Over on the CBR mothership, Batman & Robin artist Frazer Irving stops by The Bat Signal column to talk to Kiel Phegley about, among other things, his work with Bat-maestro Grant Morrison. Naturally, Irving dishes on some of the darker moments he’s drawn for the Dark Knight and his associates:
The “Robin” two-parter [that Irving drew a few years back] was less than a pit-stop in Gotham. I didn’t really see it as a Gotham story, more a drama about a young dude who has issues with his girlfriend, his butler, and this blue freak that showed up. Adam Beechen’s script was light and easy on the art muscle and that’s not what I associate with Gotham with all it’s madness, horror and dark, dark darkness.
Your “Batman and Robin” art hit a wide spectrum of flavors from some very direct, emotional character and scene work to some pretty surreal and often scary imagery. Obviously a lot of this comes from Grant scripts, but what kind of room have you had to play with some of the signature visual moments from the Damian/Joker fight to Professor Pyg’s reverse crucifixion to Gordon’s fish-eye awakening on the stage at the Crime Alley theater?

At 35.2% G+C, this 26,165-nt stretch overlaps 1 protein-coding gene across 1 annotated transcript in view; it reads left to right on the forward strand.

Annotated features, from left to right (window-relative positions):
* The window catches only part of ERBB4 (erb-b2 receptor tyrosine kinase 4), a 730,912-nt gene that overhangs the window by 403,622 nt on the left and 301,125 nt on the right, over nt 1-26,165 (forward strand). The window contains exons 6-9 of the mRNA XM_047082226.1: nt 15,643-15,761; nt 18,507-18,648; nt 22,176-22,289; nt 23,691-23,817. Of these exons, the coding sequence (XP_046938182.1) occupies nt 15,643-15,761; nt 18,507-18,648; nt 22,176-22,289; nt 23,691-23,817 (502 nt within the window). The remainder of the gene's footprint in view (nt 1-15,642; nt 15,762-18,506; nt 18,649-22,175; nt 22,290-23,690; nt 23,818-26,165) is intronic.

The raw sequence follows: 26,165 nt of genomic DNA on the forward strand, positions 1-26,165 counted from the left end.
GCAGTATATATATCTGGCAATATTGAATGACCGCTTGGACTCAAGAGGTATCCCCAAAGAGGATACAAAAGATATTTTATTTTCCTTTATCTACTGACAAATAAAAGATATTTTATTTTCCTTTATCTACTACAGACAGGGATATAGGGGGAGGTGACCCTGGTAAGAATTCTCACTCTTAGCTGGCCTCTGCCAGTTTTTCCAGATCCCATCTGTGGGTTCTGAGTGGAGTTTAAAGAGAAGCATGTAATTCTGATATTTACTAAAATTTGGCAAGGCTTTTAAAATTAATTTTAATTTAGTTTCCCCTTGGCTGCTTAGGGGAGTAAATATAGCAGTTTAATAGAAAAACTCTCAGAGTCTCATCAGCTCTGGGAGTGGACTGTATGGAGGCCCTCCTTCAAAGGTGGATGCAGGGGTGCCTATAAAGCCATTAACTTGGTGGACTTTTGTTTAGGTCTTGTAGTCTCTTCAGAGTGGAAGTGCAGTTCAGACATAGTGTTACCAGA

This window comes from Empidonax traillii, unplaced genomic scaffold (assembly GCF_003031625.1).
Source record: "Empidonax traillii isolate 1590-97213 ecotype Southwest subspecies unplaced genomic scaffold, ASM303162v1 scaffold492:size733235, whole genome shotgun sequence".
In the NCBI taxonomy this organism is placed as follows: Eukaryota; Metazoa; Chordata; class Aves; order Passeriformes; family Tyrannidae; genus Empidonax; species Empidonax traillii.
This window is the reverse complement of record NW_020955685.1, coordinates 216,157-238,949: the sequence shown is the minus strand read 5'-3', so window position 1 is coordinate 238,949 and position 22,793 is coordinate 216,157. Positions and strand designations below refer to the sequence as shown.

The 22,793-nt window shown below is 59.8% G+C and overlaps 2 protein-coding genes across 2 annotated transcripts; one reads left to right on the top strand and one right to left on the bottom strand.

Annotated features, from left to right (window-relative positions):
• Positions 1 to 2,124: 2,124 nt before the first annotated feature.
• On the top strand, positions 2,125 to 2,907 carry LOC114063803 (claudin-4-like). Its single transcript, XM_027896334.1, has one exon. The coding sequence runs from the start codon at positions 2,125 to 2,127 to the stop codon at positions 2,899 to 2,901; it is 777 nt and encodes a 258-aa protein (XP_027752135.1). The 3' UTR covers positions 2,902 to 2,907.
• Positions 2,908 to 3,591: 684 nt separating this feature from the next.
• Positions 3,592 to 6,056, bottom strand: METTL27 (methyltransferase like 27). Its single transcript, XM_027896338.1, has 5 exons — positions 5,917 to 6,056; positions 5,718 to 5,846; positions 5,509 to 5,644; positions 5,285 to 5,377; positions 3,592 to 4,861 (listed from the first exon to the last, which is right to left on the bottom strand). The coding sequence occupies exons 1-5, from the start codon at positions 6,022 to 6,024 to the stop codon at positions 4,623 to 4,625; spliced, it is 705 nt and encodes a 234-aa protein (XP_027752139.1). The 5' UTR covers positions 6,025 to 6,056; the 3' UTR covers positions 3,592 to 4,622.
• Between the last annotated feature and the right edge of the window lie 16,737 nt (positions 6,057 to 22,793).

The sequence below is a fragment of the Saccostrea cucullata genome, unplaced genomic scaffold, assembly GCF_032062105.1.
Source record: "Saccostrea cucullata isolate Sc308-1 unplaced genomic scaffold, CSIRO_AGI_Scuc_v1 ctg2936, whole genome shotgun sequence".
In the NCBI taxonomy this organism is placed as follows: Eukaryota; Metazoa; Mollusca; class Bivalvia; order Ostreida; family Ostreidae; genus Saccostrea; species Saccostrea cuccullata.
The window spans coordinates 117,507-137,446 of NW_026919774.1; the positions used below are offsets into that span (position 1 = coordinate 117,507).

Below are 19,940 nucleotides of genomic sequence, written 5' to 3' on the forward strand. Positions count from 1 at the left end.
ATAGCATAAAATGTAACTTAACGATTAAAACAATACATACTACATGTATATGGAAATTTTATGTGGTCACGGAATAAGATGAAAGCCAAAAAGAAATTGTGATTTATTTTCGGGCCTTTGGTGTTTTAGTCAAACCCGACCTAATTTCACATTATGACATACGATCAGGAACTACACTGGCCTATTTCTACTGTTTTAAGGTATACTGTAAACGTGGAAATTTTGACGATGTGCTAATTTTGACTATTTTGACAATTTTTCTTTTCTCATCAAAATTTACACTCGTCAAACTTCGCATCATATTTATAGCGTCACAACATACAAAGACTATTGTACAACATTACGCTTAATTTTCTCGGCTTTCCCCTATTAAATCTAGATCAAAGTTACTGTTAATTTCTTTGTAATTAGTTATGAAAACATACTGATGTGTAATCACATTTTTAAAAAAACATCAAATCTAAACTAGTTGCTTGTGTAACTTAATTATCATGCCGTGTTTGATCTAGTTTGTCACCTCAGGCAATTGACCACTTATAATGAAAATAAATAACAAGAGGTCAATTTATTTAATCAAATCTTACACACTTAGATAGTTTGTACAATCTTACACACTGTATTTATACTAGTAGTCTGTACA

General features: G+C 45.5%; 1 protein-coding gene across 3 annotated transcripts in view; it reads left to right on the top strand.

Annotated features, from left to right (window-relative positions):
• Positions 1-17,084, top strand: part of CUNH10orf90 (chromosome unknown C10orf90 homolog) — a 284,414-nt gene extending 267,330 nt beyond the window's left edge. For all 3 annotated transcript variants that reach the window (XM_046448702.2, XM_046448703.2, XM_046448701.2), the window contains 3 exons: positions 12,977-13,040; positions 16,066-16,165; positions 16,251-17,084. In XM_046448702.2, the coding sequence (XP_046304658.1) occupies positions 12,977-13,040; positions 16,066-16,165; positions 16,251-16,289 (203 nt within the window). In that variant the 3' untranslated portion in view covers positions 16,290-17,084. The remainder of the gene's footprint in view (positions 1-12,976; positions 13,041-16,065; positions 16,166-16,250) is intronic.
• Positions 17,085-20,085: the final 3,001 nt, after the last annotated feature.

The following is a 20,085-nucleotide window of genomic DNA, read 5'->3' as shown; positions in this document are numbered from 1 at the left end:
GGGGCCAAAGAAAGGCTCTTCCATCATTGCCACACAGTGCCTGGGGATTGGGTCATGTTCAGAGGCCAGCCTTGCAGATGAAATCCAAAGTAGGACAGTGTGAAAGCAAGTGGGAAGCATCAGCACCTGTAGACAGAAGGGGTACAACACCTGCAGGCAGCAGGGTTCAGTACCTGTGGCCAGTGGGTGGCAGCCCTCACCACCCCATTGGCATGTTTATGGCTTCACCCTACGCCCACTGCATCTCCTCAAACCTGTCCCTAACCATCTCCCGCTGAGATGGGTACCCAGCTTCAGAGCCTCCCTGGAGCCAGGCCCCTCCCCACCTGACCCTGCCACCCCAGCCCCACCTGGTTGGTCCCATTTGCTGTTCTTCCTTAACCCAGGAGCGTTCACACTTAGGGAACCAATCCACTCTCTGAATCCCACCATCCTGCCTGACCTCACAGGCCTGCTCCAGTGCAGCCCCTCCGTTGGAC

Pyg’s crucifixion is pretty much what Grant wrote. It was such a simple image that I didn’t have to do anything to change it to suit my visual vocabulary. The fish eye thing with Gordon in the theatre was my idea, I am proud to say. Often the best scripts merely tell the story, such as “Gordon is strapped to a gurney, he’s all tripped out on the stage and the crowd are watching from shadows,” which gives me the info on character, plot and mood and yet leaves it open to a wide range of possible visual solutions to get the best impact. I have a strong dislike for scripts where a visual style is imposed because it’s often someone else’s strengths they’re playing to, sort of like giving sheet music for a soprano to Mick Jagger and expecting him to do the job the author has in their head. Grant’s good like that. He does indeed offer some very specific visual solutions, but the option is always there to modify it if I have an idea that suits what I’ve been building on already. And hey, comics that don’t experiment a bit are dreadfully dull to work on.
Amen to that! Read the whole thing, Bat-fans.